Monday, May 16, 2011

Toba Tek Singh by Saadat Hasan Manto

Two or three years after Partition, the governments of India and Pakistan  decided that just as there had been a cordial exchange of prisoners, there should now also be a similar exchange of lunatics. That is to say Muslim lunatics housed in Indian asylums should be repatriated to Pakistan and Sikh and Hindu lunatics, in turn, handed over to India.
It’s hard to be sure of the wisdom of the idea. But in line with the wishes of intellectuals, a high level conference was held, and at length, a date for the transfer fixed. A thorough review was conducted. In India, it was decided that those Muslim lunatics who had family living there would be allowed to remain while the rest were moved up to the border. Here, in Pakistan, as practically the entire Sikh and Hindu population had departed, no question arose of allowing any to remain; each and every Sikh and Hindu lunatic was put under police custody and duly transported up to the border.
One cannot speak of the other side, but here in Lahore, a lively debate began at the lunatic asylum when news broke of the transfer. When one Muslim lunatic—for twelve years a regular reader of The Landowner/Zamindar (a newspaper of the time)—was asked, “Maulvi saab, what is this Pakistan?” he replied after careful deliberation, “an area in India where razor blades are manufactured.” This explanation seemed to satisfy his friend. Similarly, one Sikh lunatic said to another: “Sardarji, why are we being sent to India; we don’t even speak their language.” The other said with a smile, “I speak Hindustaneese. And let me tell you they’re very wicked people.” Then, doing an impression of their arrogant ways he added,  “they strut about bold upright like this.” In a separate section of the asylum, a Muslim lunatic, while bathing one morning, cried, “Long live Pakistan” so loudly that he slipped and fell on the bathroom floor, knocking himself unconscious.
Some lunatics were not in fact mad. The majority of these were murderers whose families had bribed the police to have them sent to the madhouse in order to save them from the gallows. They—to some extent— were able to grasp why India had been partitioned and what Pakistan was. But of the real facts, even they were in the dark: the newspapers explained little to nothing and their warden was ignorant and illiterate. They remained confused even after much discussion. They knew only that there was a man called Muhammad Ali Jinnah, who people called the Quaid-e-Azam, and that he had made a country for the Muslims called Pakistan. Where it was, what its shape and size were—of these, they knew nothing. And for this reason, those lunatics who were not entirely deranged, were forced to wonder they were at the present moment in India or in Pakistan. If India, then where was Pakistan? And if Pakistan, how was it that they had ended up here, despite never having moved and having been in India only a short while ago?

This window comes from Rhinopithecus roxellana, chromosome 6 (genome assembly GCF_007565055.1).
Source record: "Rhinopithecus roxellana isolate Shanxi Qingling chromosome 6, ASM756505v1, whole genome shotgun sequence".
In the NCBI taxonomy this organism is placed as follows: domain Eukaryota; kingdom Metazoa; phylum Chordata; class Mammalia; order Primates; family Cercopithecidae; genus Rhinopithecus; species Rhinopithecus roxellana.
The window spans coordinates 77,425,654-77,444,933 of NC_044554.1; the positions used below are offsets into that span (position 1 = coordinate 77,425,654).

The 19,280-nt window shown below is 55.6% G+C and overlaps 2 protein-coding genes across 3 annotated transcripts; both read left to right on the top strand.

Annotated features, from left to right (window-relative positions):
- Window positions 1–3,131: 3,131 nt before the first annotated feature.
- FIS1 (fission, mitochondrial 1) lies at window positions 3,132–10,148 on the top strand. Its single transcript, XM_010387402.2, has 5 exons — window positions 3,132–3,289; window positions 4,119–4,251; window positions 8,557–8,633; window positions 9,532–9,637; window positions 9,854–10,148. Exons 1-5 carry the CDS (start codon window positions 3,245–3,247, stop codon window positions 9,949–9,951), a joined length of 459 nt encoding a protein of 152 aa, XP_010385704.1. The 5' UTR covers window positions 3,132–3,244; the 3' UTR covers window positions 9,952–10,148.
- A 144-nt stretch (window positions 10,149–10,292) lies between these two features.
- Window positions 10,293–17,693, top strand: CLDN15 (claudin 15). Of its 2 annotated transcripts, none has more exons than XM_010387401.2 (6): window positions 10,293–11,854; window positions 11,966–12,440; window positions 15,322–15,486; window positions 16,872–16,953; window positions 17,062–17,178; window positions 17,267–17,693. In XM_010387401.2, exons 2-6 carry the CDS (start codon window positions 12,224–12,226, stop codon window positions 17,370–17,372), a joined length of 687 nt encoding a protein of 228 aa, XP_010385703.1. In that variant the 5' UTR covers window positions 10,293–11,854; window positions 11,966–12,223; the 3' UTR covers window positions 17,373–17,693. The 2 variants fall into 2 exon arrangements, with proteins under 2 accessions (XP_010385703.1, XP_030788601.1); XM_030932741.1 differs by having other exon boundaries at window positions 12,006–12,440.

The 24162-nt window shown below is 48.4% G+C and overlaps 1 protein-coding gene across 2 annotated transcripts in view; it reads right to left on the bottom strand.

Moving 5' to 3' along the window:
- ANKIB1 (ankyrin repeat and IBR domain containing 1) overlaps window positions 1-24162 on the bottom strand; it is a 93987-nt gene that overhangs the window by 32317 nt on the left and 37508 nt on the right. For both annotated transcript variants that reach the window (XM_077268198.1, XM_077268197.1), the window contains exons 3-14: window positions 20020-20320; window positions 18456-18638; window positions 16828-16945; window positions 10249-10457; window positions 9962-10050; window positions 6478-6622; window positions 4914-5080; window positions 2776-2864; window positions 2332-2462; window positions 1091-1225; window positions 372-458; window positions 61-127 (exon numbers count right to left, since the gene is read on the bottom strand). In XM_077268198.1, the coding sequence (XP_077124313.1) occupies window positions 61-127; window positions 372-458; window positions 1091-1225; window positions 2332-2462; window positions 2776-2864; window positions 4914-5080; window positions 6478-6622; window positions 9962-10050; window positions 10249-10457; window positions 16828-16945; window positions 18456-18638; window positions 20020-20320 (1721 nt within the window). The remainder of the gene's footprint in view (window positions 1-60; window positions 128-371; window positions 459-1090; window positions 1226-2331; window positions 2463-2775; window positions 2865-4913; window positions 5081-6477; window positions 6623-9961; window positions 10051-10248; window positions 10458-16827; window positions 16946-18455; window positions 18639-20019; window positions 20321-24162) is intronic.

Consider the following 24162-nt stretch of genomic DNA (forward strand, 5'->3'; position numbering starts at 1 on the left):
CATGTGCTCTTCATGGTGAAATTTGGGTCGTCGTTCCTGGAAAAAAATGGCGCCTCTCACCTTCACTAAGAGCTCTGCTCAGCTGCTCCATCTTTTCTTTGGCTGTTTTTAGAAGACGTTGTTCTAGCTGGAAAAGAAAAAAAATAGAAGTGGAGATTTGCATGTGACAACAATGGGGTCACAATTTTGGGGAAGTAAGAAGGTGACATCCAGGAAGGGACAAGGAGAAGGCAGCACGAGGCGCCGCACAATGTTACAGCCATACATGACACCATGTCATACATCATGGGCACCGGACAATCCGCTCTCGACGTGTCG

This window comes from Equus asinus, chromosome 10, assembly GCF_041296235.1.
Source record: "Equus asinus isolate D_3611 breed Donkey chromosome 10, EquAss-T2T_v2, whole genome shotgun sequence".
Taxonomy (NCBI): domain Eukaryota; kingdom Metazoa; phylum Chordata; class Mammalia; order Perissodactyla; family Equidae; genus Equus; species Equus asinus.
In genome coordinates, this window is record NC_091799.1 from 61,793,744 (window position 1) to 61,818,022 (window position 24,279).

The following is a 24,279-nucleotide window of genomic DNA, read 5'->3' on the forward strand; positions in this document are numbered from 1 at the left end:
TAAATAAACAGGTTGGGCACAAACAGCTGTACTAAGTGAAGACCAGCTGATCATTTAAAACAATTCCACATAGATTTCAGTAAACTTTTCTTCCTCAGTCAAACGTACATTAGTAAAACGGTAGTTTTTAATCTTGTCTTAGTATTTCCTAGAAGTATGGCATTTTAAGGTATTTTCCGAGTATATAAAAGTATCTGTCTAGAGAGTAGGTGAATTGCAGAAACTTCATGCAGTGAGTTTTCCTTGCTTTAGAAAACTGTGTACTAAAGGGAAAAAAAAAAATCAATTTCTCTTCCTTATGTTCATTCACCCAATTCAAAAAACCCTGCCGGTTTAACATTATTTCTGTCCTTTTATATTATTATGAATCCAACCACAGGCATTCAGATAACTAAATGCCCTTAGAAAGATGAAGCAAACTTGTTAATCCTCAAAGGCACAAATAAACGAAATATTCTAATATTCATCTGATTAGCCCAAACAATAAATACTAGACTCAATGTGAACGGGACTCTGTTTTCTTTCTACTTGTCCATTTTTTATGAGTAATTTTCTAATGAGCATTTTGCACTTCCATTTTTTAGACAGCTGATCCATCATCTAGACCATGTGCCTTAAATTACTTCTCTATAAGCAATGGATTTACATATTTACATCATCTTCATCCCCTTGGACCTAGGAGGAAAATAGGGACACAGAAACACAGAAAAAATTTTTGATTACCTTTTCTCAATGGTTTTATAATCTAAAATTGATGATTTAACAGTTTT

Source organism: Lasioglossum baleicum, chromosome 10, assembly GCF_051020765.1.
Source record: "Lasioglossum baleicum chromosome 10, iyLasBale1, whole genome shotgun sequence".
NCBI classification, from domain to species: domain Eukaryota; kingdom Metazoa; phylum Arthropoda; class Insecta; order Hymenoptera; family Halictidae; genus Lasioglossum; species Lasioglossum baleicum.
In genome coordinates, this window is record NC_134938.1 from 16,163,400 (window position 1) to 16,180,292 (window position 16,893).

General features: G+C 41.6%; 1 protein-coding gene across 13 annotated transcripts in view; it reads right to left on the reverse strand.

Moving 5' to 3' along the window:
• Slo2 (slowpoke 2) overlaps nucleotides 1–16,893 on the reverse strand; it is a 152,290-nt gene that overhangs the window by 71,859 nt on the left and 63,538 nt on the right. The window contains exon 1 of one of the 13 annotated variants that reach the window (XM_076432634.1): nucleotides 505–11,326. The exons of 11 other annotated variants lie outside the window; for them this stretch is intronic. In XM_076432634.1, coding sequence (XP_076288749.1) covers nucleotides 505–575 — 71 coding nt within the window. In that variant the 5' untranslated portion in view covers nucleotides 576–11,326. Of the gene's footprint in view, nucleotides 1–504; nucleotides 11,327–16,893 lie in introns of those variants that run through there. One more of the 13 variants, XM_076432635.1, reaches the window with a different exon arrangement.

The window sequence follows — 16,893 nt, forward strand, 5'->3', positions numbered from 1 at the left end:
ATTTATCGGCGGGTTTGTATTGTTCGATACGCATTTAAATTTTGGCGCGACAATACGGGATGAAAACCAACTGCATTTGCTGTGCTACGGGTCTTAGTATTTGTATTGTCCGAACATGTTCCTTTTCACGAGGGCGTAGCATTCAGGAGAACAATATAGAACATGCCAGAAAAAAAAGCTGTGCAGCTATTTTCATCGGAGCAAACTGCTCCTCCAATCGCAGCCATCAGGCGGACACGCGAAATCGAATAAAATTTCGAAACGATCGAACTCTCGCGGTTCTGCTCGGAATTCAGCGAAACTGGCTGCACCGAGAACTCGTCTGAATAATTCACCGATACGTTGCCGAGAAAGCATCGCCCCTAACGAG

One lunatic, emerged from this confusion over India and Pakistan and Pakistan and India, madder still. Sweeping his way along the floor with a broom, he climbed a tree, and there, from one of its branches, delivered a speech which touched upon the problems of both countries. When the guards tried bringing him down, he climbed higher still. Surrounded and frightened, he yelled, “I neither want to live in India nor in Pakistan. I’m happy in this tree.” It was only with great difficulty, and only once his fit had cooled, that he was persuaded to come down at which point he fell weeping into the arms of his Hindu and Sikh brethren, his heart filled with sadness at the thought of them leaving him and going to India.
In the daily routine of one radio engineer, a master of sciences who kept largely to himself, spending the entire day pacing the garden’s trails in silence, one change occurred: he removed all his clothes, and handing them over to one of the wardens, resumed walking the garden trail stark naked. And one fat Muslim lunatic from Chaniot, who had in the past been a dedicated Muslim League worker, but had since taken to bathing fifteen to sixteen times a day, now suddenly gave up this habit. His name was Muhammad Ali. And so, one day, from the confines of his cell, he announced that he was in fact the Quaid-e-Azam, Muhammad Ali Jinnah. Watching him, a Sikh lunatic instantly became Master Tara Singh. And there was nearly bloodshed in the cell until both men were declared dangerous lunatics and separated.